Additionally, the seat surface leather is suppler than some others at the Enclave Essence’s price point too, plus those aforementioned heated front cushions warm up to near therapeutic levels. Warmth in mind, the climate control interface, while appearing a bit rudimentary, did its job well, and while it could be a bit more upscale to look at my eyes were more easily pulled toward the centre display overtop, which has to be one of the simplest to use in the segment.
I generally like General Motors’ infotainment systems, and while I appreciate Chevrolet’s more colourful Apple-inspired interface even more than this classier design from Buick, they both work identically and utilize a full colour palette for graphically stimulating controls. I found this latest version responded to inputs quickly, which was particularly notable when jiggling the navigation map around with my fingertips. I should also note that GM’s navigation/GPS system has never once led me astray either, so a big hand to the automaker’s tech department that does infotainment very well. Important also, the rearview camera was clear and its moving guidelines useful, while the standard Bose audio system was very good.
As for the Enclave’s primary gauge cluster, it’s not very enticing. The chrome trimmed analogue dials are ok, these placed bookending another set of chrome-edged gas and engine temp meters above, but the tiny square multi-information display kind of looks like an aftermarket add-on. This comes at a time that competitors are arriving with fully digital clusters that show virtual gauges one minute and giant maps the next. Some brands are even including rear-facing camera monitors in their clusters, so Buick needs to up the ante in this respect. Fortunately, even this base Enclave’s steering wheel is excellent, with high-quality leather and an impressively sporty feel, while the spokes’ switchgear well-made and works as it should.
Looking up to the overhead console could be summed up as a trip back to yesteryear too, although it’s functional and happily includes a sunglasses holder, as well as LED reading lights and switches for the universal remote, OnStar, SOS, plus more. You won’t find a power sunroof button, as this base trim doesn’t include a sunroof, and I have to say it’s weird not seeing a sunroof in a roof this large.
Nevertheless, I found it easy to find an ideal driving position thanks to a manual tilt and telescopic steering wheel with loads of rearward reach, while the seats were comfortable, although without much lateral support, therefore if you’re looking to use this Enclave to snake through fast-paced corners, you’ll probably want to find something other than the steering wheel to hold on to. This is only worth mentioning because the Enclave handles well, partially due to the 20-inch wheel and 255/55 tire upgrade noted earlier, so it might be a good idea for performance fans to look upstream to a fancier trim line in order to find more aggressive seat bolstering.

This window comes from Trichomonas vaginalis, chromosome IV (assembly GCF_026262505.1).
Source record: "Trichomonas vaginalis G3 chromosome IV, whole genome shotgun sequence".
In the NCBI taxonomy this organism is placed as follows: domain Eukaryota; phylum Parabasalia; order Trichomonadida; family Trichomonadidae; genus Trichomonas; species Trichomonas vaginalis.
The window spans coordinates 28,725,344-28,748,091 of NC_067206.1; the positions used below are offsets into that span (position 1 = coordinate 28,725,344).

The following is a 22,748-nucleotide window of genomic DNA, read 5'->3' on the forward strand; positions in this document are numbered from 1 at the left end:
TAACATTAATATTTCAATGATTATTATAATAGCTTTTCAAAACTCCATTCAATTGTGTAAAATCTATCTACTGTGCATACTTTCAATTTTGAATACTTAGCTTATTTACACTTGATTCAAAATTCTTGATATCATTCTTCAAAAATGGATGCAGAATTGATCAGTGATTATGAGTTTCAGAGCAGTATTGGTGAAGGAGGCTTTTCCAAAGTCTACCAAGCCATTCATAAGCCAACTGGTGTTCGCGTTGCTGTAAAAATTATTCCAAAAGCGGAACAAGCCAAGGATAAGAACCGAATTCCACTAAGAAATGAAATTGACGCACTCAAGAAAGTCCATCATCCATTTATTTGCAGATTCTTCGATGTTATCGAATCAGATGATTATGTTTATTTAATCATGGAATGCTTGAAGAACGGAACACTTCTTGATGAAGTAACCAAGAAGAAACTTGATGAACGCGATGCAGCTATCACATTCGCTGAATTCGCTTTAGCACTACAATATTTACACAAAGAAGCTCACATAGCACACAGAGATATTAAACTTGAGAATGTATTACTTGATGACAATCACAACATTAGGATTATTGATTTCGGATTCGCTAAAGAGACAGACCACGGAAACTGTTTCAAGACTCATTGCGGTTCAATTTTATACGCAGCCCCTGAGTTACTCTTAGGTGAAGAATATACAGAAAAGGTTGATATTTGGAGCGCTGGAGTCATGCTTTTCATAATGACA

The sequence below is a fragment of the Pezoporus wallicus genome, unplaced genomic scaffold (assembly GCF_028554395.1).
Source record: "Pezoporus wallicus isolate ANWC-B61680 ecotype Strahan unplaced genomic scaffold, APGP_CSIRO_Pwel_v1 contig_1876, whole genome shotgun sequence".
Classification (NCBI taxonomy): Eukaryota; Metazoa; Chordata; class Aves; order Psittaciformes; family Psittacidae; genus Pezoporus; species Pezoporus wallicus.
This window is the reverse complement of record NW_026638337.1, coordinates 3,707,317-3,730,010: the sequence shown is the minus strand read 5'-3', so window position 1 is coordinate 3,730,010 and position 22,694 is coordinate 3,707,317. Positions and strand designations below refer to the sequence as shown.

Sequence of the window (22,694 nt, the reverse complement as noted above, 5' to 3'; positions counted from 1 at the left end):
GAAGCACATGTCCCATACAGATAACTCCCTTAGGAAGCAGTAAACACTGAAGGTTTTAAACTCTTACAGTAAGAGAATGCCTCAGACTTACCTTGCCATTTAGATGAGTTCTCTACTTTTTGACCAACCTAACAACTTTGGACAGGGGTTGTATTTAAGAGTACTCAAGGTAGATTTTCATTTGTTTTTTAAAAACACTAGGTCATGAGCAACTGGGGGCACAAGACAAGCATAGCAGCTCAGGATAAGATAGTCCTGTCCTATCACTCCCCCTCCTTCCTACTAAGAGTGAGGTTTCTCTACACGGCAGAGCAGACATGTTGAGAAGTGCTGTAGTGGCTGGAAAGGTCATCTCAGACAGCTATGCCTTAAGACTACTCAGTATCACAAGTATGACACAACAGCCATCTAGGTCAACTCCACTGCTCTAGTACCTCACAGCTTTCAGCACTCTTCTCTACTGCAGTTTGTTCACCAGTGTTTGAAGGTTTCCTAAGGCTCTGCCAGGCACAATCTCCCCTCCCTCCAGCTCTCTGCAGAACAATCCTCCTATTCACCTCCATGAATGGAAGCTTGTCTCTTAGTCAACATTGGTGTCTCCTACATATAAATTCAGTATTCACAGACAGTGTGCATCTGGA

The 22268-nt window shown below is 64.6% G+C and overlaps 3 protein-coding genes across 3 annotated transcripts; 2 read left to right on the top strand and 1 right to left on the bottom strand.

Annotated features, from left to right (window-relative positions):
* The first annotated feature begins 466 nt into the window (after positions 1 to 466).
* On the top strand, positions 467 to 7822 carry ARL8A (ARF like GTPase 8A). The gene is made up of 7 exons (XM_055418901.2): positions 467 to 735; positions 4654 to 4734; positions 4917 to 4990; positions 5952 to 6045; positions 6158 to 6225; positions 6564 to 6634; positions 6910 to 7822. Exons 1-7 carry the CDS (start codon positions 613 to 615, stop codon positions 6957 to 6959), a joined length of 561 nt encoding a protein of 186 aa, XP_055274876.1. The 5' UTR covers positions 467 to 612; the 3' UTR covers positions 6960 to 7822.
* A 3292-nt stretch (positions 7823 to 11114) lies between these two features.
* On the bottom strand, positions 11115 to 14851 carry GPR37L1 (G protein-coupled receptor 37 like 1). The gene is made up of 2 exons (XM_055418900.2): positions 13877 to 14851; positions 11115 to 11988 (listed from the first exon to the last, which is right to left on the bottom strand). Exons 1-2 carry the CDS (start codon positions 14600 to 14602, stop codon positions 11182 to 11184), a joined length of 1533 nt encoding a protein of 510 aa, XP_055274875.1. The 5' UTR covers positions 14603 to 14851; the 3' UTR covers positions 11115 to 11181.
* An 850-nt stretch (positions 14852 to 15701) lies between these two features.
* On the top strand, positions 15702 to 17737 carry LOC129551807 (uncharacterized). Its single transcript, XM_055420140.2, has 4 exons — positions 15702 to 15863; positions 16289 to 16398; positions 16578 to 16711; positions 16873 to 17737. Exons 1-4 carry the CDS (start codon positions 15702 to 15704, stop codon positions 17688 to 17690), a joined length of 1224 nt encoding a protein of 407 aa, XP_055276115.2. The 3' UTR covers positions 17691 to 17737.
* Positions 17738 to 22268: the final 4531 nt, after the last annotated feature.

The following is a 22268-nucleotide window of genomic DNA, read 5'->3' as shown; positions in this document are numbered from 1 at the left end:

Similarly, the Enclave Essence model’s second-row captain’s chair backrests are almost totally flat, although rear passengers can fold down their individual centre armrests to hang on. The second-row seats are mostly comfortable, however, with good legroom when slid all the way rearward. Those in the second row will also appreciate the previously mentioned rear climate control panel on the backside of the front console, which includes seat warming switchgear. This is where you can also find a set of USB chargers, but oddly no air vents. Don’t worry, though, as these are intelligently integrated within the roof, as are another set of vents for third-row passengers, and likewise for the LED reading lamps.
It’s easy to flip the second-row seats up and out of the way for getting into the very back, only necessitating a mild pull on a handle atop the backrest, while another lever below flips them down for storage. Before getting into cargo capacity, rear occupants enjoy separate USB charging ports, not to mention fairly large rear quarter windows for good outward visibility. I found the third-row seats comfortable too, not to mention reasonably roomy. Buick left good space for legs and feet, especially when the second-row seats are pulled slightly forward.
As for cargo, they fold down relatively flat, as does the second row, providing more storage capacity than most of their peers. In fact, I was able to load up a double-wide Ikea Pax wardrobe inside, including its rather bulky glass sliding door system, with room left over. By the numbers, the Enclave can manage up to 2,764 litres of what-have-you behind the front seats, 1,642 litres aft of the second row, and 668 litres in back of the third row.
Even when loaded up with gear the Enclave was no slouch off the line, its 3.6-litre V6 making a healthy 310 horsepower and 266 lb-ft of torque for plenty of straight-line performance. It’s conjoined to a nine-speed autobox that not only aids fuel economy with a fairly good rating of 13.0 L/100km city, 9.1 highway and 11.2 combined with FWD, or a respective 13.6, 9.6 and 11.8 in as-tested AWD, partially thanks to standard idle start/stop technology, but it also provides wonderfully smooth shift up and down the range.